By Dave Andrusko
We’re going to end this week’s editions of National Right to Life News Today with a look at pro-abortion President Barack Obama’s problems. They extend beyond some of the ominous polling numbers that have popped up and the universal consensus that pro-life Mitt Romney is going stronger as a candidate. It extends to qualities even his adoring press admirers are beginning to be repelled by.
First some numbers from political observer Charlie Cook. Yesterday he dug deep into polling data from Gallup, which is the gold standard because its sample sizes are so large. Others who know far more about this than I do might quibble with his pretty-much-nothing-has-changed- since-early-April. For example, Republicans, and especially Republican women, are rapidly coalescing around Romney and Obama is far behind today from where he was vis a vis Catholics in 2008. But….
What for Cook has changed—and why the secondary headline reads, “Dig into the polling numbers and you find some warning signs for the president heading into the general election”—is turnout predictions.
According to Gallup, African-Americans and non-Hispanic whites rated themselves very likely to vote in November, but far less so for Hispanics.
“This data suggest that Obama is on track to replicate his performances in terms of support among African-Americans and Hispanics,” Cook writes. “The Hispanic-turnout problem, though, is very real.”
But there is a much more fundamental problem for Obama and Democrats as a whole. Cook writes
“The most striking poll finding was the generational divide among white voters. Among whites 18 to 29, Romney led by 3 points in the first three weeks of interviewing; Obama had a 1-point edge in the second three weeks. Among whites 30 and older, the Romney advantage ballooned to 19 points in the first half and 20 points in the second. But it’s the likelihood of voting that should worry Democrats: 84 and 85 percent of those 30 and older said their likelihood of voting was 10; only 61 and 63 percent of those 18 to 29 indicated 10.”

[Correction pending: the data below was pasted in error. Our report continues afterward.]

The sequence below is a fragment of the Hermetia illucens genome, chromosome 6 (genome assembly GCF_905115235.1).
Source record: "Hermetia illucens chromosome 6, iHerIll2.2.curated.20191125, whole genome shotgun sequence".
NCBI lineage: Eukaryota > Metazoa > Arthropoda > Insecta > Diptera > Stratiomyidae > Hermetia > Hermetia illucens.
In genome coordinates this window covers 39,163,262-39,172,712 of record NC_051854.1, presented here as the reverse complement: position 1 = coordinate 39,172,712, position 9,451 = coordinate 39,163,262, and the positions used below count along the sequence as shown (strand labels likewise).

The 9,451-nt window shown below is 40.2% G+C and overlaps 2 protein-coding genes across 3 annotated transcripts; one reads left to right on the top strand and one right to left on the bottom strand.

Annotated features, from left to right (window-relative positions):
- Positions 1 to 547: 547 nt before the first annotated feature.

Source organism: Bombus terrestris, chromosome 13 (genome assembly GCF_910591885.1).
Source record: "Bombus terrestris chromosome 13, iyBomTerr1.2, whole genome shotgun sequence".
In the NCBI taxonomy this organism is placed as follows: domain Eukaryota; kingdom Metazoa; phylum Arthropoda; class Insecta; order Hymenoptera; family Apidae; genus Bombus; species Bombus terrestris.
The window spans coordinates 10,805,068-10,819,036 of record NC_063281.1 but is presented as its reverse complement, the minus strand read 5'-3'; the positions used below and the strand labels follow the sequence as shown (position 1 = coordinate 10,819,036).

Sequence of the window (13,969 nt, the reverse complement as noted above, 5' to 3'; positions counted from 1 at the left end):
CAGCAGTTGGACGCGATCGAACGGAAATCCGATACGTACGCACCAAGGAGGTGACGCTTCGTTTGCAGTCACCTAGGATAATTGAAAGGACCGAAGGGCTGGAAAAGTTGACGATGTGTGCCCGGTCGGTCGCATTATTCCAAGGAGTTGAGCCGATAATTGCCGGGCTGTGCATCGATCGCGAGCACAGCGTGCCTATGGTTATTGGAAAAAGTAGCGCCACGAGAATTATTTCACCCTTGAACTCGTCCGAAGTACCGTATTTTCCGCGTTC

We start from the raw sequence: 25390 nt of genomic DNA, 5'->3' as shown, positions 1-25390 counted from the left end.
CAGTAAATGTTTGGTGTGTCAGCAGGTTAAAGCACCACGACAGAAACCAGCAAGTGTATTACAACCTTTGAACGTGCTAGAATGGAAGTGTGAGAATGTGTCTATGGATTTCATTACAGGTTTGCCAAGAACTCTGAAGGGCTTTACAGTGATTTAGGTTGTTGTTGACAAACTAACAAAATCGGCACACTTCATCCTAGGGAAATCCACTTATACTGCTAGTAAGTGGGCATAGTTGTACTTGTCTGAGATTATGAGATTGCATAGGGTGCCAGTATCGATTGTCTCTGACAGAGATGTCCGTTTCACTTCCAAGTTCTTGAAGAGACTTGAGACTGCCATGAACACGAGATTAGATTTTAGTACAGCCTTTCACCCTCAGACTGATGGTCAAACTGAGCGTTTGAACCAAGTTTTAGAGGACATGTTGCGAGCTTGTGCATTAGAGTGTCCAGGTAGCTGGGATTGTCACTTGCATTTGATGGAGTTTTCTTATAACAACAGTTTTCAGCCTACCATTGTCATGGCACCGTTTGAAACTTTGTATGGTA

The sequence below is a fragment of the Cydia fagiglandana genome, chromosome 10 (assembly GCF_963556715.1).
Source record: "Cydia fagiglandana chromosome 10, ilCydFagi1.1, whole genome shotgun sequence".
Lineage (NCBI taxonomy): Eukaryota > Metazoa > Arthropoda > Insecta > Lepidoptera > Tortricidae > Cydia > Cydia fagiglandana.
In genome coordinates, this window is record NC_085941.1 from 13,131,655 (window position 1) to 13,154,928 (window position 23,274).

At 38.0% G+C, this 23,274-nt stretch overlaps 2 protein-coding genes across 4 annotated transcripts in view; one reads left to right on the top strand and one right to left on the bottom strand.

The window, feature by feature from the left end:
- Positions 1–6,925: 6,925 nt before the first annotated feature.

Just to be clear, the age group with whom Romney enjoys the largest advantage (30 and older) is also the one that said they are most likely to vote—and by a huge margin.
The other facet of all this is something I’ve been meaning to get to for three days—and now I’m out of time. So, let me quickly summarize the gist of “Obama’s negative feedback loop,” written by Glenn Thrush, that ran in POLITICO (www.politico.com/news/stories/0512/76843.html).
Thrush’s thesis can be summarized quickly: because of who Obama is—or at least how he was seen to be—“going negative” carries extraordinary dangers. Yet everything about the campaign to date suggests that is exactly what is going to be the President’s approach.
(It is not an accident that David Axelrod is Obama’s top campaign strategist. Obama biographer David Mendell told POLITICO last November, “David Axelrod has always been skillful at creeping into your room in the middle of the night and slicing out your heart, somehow without leaving behind a single fingerprint or drop of blood that ties him or his candidate to the crime.”)
No better barometer could have been provided than “Face the Nation” host Bob Schieffer, whose bias in favor of Democrats is difficult to miss. Thrush said Schieffer started his show on Sunday
“by summing up those grievances [of Independent voters]in an exchange with former Obama press secretary Robert Gibbs. ‘One of the refreshing changes when the president was elected — he talked about hope and change,’ Schieffer said.
“’Whatever happened to hope and change? Now, it seems he’s coming right out of the box with these old-fashioned negative ads.’”
“’There is some validity to the point that we lose something’ by attacking Romney, said one senior Democratic strategist active in the campaign.
“Republicans, and a few Democrats, see an ominous downward trend for Obama and say his direct attacks on Romney are eroding a robust personal popularity rating north of 50 percent, his top electoral asset.”
The “consolation” supposedly is that Romney is not all that well-received by the electorate. This misses the obvious: that Romney’s likeability numbers have jumped enormously in the last month.
As NRL News Today reported on Monday, the Washington Post’s Jon Cohen looked at a brand new Washington Post-ABC News poll and concluded
“Overall, Romney’s favorability rating still trails President Obama’s, but the gap is far narrower than it’s been. In the new poll, 41 percent of all Americans express positive views of Romney; 52 percent do so for Obama. Just over a month ago, the president had a 56 to 35 percent advantage on this score.”
In other words, a 21 point different has essentially been halved—to 11 points. And among registered voters the gap was ONE point!
But the Obama campaign is un-persuaded. They believe they can win a narrow victory, according to Thrush, “provided they don’t heed the siren song of critics saying they should lay off Bain and take it easier on Romney.”
We’ll see if that’s what the American people want from a man who packaged himself as a “transformational” candidate.
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